On September 30, 1919, a horrific act of terror happened in the town of Elaine in Phillips County, Arkansas, in the Arkansas Delta; it was called the Elaine Massacre took. Most of us have learned about Black Wall Street and other act of terror inflicted upon black American citizens but few know about this act of terror done by whites. This incident was by far the deadliest racial confrontation in Arkansas history and possibly the bloodiest racial conflict in the history of the United States since the early days of the KKK.
At the time many African-American sharecroppers had not received their share of wages, and they wanted to join the Progressive Farmers and Household Union of America. Also, the early years of the twentieth century were the time of “Red Summers,” violent years after reconstruction.
The white citizens of the town thought the society was trying to persuade the sharecroppers to create violence. That month union members met near Elaine under armed guards. Two armed white men, one a deputy sheriff, the other a railroad worker showed up, and a fight developed. Both men were shot, and a railroad worker was killed. For two days, several African-Americans and white citizens of the area were killed in the fighting. The fighting ended when Arkansas Gov. Charles Brough brought in United States soldiers to contain the violence. At the end of the violence, 65 African-Americans were brought to trial.
Twelve were sentenced to death and the others appealed to higher courts. Scipio Jones, an African-American lawyer from Little Rock, helped to fight for justice for the accused at Elaine. He received assistance from the (then) newly formed National Association for the Advancement of Colored People (NAACP). As a result, the rest of the condemned men were set free, and the governor brought African-American and white citizens together for discussions on problems between the races. No clear-cut answer for the violence was ever found.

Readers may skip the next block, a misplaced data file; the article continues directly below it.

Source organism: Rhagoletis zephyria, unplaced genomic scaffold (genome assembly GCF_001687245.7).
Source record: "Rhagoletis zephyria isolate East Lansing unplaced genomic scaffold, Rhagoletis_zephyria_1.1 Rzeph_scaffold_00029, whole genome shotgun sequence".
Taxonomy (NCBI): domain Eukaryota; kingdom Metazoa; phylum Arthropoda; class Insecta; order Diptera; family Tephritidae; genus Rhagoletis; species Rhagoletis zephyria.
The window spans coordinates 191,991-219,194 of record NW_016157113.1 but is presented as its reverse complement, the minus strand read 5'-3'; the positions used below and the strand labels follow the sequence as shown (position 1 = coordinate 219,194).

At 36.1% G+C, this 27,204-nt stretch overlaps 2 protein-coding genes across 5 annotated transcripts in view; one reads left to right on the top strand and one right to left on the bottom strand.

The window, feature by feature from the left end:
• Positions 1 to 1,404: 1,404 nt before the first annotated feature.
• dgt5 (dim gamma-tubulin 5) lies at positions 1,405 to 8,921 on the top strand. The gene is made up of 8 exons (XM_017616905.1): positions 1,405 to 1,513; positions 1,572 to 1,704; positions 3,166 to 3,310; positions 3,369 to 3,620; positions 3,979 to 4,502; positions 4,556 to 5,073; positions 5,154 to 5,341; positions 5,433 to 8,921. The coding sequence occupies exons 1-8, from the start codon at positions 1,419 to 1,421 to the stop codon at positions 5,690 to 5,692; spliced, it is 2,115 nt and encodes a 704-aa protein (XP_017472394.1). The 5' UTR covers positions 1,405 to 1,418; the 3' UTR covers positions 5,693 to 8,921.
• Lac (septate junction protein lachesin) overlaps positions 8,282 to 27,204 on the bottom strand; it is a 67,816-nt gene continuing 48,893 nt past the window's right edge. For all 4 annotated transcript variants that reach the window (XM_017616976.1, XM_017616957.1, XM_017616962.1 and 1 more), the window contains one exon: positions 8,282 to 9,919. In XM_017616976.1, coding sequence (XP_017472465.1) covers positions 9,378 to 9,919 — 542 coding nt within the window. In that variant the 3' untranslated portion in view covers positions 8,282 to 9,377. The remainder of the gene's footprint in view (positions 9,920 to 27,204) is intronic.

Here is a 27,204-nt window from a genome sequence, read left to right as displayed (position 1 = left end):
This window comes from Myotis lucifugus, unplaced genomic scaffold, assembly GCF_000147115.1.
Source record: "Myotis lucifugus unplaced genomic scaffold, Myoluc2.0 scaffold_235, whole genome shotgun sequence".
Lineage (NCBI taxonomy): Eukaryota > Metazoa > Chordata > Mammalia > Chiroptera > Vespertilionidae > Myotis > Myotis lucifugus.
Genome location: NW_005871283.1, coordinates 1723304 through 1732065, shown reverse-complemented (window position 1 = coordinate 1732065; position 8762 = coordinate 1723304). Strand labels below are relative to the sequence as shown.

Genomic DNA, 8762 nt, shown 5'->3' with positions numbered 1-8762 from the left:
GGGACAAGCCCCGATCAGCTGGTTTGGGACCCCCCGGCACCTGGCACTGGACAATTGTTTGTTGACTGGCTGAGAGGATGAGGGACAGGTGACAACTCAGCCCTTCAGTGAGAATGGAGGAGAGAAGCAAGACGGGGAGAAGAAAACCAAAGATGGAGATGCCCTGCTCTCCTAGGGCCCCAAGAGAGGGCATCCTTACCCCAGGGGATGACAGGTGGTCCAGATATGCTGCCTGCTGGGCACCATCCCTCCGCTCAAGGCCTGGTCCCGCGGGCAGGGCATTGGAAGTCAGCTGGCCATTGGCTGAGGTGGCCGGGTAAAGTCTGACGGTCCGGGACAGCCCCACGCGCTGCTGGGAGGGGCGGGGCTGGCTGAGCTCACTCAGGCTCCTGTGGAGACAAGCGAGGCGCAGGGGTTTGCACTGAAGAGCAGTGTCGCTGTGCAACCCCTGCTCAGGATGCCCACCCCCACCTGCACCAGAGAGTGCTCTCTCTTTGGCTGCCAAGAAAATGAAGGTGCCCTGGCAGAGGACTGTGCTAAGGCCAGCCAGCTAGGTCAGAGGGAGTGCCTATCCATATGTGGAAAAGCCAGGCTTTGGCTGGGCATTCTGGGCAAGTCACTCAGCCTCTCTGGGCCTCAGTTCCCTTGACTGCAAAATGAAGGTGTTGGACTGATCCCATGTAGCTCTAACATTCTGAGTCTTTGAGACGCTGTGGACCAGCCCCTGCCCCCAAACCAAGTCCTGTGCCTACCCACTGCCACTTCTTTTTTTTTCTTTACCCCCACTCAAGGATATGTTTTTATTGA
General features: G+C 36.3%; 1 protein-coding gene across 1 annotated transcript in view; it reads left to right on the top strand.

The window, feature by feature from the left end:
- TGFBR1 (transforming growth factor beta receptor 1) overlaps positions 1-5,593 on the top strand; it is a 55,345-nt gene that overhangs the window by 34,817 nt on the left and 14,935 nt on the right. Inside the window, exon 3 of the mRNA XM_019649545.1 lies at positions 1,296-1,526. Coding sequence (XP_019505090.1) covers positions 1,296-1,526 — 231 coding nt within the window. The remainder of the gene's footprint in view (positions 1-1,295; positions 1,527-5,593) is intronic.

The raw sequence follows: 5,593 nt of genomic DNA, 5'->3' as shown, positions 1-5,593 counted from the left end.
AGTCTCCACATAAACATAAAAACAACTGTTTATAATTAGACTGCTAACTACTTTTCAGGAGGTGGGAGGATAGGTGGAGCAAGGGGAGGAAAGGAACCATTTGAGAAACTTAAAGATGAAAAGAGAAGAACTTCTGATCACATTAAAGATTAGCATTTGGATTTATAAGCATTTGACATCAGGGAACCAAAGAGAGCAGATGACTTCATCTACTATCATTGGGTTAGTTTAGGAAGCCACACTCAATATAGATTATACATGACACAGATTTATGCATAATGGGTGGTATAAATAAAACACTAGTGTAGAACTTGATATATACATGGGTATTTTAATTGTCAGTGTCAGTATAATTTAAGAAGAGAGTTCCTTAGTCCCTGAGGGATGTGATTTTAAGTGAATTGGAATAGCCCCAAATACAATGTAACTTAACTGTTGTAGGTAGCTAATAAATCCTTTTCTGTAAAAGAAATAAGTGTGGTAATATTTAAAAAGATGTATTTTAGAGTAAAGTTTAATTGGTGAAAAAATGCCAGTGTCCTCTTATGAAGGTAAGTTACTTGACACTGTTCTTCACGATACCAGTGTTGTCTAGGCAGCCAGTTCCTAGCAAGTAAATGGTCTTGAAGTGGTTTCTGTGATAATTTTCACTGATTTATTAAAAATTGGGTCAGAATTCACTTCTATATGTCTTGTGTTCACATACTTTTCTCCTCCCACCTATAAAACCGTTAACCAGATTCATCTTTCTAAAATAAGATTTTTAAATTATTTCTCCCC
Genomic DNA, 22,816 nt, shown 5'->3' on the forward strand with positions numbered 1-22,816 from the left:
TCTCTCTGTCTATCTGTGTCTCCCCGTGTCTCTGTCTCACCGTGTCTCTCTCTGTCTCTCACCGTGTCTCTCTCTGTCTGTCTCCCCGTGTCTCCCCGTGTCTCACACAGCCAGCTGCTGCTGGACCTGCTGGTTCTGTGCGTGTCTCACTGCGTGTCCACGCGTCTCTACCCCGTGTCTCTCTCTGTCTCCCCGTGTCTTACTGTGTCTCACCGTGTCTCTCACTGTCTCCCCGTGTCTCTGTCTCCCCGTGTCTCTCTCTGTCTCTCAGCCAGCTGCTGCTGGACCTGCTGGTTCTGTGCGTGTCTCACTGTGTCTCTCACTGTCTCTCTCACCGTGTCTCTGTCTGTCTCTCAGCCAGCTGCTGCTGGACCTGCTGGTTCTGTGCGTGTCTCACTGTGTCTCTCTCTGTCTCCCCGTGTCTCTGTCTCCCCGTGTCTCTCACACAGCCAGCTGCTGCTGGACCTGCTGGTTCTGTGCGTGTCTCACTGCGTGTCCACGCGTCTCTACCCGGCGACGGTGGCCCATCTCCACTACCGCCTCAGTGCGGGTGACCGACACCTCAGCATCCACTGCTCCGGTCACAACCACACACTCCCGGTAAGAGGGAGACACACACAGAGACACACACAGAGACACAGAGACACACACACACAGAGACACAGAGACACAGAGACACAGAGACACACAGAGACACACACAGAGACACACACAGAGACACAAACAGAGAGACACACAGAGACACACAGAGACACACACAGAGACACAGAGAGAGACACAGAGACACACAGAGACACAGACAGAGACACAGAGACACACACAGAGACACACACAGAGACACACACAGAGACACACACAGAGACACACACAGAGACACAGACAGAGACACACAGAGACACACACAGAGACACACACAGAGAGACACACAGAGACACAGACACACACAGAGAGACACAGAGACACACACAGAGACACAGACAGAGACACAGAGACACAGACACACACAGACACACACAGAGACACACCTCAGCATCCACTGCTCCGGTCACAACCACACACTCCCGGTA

Presently attempts to come to terms with what truly occurred have led to efforts to pay reparations to the victims. No one at this point is leading an effort for reparations in Elaine. Robert Miller, who last year became the first Black mayor of nearby Helena, grew up hearing the stories because he is related to one of the four black men who were killed in custody. Because of the riots, his grandmother sent his father to Boston to attend school. Currently, race relations in the county are particularly strained.
The West Helena mayor’s office and City Council are divided along racial lines, and so is the County Quorum Court. Last week, an Oklahoma state commission recommended reparations for Black survivors of a 1921 rampage by white mobs in Tulsa. Historians say as many as 300 blacks were killed. In 1994, Florida approved $2 million in compensation for nine survivors and dozens of descendants of a 1923 attack on Blacks in Rosewood, Fla.
White folk should never talk about terror because of the atrocities done by their fathers. And that’s my thought provoking perspective…